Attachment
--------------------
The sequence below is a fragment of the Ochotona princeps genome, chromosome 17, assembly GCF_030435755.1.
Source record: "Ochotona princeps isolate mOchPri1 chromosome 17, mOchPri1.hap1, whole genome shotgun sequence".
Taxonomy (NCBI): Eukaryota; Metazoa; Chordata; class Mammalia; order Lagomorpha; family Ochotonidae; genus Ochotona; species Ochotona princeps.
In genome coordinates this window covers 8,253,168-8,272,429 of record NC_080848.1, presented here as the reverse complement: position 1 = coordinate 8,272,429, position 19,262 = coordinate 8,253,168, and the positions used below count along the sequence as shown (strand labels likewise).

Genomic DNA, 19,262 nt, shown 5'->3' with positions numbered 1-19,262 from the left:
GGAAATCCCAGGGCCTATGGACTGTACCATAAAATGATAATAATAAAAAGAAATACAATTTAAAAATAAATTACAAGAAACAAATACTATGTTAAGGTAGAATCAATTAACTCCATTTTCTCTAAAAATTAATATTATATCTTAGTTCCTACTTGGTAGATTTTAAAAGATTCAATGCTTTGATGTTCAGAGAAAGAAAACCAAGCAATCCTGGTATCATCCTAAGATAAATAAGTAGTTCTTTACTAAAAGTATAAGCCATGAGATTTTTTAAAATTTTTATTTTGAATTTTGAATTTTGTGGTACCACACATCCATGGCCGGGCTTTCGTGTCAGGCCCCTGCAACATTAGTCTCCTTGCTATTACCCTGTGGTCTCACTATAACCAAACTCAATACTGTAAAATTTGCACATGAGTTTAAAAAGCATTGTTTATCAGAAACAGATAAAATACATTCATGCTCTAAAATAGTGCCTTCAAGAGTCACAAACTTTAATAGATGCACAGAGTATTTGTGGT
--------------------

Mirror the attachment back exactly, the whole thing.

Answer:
The sequence below is a fragment of the Ochotona princeps genome, chromosome 17, assembly GCF_030435755.1.
Source record: "Ochotona princeps isolate mOchPri1 chromosome 17, mOchPri1.hap1, whole genome shotgun sequence".
Taxonomy (NCBI): Eukaryota; Metazoa; Chordata; class Mammalia; order Lagomorpha; family Ochotonidae; genus Ochotona; species Ochotona princeps.
In genome coordinates this window covers 8,253,168-8,272,429 of record NC_080848.1, presented here as the reverse complement: position 1 = coordinate 8,272,429, position 19,262 = coordinate 8,253,168, and the positions used below count along the sequence as shown (strand labels likewise).

Genomic DNA, 19,262 nt, shown 5'->3' with positions numbered 1-19,262 from the left:
GGAAATCCCAGGGCCTATGGACTGTACCATAAAATGATAATAATAAAAAGAAATACAATTTAAAAATAAATTACAAGAAACAAATACTATGTTAAGGTAGAATCAATTAACTCCATTTTCTCTAAAAATTAATATTATATCTTAGTTCCTACTTGGTAGATTTTAAAAGATTCAATGCTTTGATGTTCAGAGAAAGAAAACCAAGCAATCCTGGTATCATCCTAAGATAAATAAGTAGTTCTTTACTAAAAGTATAAGCCATGAGATTTTTTAAAATTTTTATTTTGAATTTTGAATTTTGTGGTACCACACATCCATGGCCGGGCTTTCGTGTCAGGCCCCTGCAACATTAGTCTCCTTGCTATTACCCTGTGGTCTCACTATAACCAAACTCAATACTGTAAAATTTGCACATGAGTTTAAAAAGCATTGTTTATCAGAAACAGATAAAATACATTCATGCTCTAAAATAGTGCCTTCAAGAGTCACAAACTTTAATAGATGCACAGAGTATTTGTGGT